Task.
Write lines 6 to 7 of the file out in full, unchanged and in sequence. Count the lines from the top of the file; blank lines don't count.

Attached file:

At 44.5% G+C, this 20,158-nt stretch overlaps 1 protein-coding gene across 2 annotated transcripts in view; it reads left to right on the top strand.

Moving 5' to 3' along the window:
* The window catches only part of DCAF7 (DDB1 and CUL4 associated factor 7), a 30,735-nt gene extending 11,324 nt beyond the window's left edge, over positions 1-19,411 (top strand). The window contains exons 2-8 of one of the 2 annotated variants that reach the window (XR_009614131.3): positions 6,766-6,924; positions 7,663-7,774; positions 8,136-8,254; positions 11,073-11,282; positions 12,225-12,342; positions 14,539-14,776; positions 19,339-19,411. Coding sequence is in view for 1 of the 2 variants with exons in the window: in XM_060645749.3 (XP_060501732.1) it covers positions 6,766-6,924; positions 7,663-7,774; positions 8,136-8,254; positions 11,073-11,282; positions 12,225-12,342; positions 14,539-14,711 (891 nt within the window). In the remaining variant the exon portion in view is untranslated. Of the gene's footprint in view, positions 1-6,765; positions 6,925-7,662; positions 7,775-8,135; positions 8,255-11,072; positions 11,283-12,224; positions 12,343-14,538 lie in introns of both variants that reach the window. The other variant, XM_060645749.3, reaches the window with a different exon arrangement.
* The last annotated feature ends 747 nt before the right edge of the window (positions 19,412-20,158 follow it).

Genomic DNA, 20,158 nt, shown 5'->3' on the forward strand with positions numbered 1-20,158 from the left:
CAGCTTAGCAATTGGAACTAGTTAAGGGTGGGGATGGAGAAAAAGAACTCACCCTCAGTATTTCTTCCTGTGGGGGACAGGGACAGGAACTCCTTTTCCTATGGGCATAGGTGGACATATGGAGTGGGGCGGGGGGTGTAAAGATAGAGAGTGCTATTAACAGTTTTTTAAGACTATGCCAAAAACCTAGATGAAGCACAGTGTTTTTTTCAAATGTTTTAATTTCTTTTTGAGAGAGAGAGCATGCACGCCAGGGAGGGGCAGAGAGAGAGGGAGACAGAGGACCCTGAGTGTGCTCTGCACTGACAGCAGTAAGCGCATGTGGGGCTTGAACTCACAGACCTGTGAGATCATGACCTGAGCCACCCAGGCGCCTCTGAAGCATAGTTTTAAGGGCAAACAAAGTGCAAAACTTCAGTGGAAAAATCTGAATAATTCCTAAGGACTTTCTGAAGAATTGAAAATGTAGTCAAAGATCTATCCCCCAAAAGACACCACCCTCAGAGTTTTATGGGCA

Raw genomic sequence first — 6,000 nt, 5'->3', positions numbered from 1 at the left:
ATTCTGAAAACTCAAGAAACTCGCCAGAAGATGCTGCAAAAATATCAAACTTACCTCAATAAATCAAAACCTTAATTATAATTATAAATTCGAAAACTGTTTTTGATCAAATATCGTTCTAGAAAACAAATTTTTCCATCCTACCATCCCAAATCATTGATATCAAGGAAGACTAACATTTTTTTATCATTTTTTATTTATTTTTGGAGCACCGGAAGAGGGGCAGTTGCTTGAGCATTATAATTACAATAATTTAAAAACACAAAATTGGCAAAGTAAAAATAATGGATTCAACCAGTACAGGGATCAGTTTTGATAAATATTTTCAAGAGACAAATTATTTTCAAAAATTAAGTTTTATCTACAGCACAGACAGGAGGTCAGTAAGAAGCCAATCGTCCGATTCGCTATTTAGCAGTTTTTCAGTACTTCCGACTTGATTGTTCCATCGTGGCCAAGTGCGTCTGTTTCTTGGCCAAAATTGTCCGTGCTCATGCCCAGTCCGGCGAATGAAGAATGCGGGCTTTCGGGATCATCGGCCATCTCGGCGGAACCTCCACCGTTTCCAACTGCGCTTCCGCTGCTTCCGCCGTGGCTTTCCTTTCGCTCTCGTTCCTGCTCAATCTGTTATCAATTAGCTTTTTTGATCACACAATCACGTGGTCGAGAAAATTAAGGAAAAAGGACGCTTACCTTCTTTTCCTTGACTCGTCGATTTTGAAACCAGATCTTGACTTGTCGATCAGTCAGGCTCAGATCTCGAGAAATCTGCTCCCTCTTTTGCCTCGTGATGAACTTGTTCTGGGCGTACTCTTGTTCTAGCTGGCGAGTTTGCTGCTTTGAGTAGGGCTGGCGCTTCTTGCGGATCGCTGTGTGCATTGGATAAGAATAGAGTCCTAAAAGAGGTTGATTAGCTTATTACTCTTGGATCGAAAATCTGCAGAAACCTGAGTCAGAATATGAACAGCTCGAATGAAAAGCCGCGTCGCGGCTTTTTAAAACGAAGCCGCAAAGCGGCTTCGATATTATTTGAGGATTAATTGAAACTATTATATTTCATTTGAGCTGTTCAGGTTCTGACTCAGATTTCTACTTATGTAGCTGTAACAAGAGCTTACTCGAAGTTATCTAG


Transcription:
CAGCTTAGCAATTGGAACTAGTTAAGGGTGGGGATGGAGAAAAAGAACTCACCCTCAGTATTTCTTCCTGTGGGGGACAGGGACAGGAACTCCTTTTCCTATGGGCATAGGTGGACATATGGAGTGGGGCGGGGGGTGTAAAGATAGAGAGTGCTATTAACAGTTTTTTAAGACTATGCCAAAAACCTAGATGAAGCACAGTGTTTTTTTCAAATGTTTTAATTTCTTTTTGAGAGAGAGAGCATGCACGCCAGGGAGGGGCAGAGAGAGAGGGAGACAGAGGACCCTGAGTGTGCTCTGCACTGACAGCAGTAAGCGCATGTGGGGCTTGAACTCACAGACCTGTGAGATCATGACCTGAGCCACCCAGGCGCCTCTGAAGCATAGTTTTAAGGGCAAACAAAGTGCAAAACTTCAGTGGAAAAATCTGAATAATTCCTAAGGACTTTCTGAAGAATTGAAAATGTAGTCAAAGATCTATCCCCCAAAAGACACCACCCTCAGAGTTTTATGGGCA

Raw genomic sequence first — 6,000 nt, 5'->3', positions numbered from 1 at the left: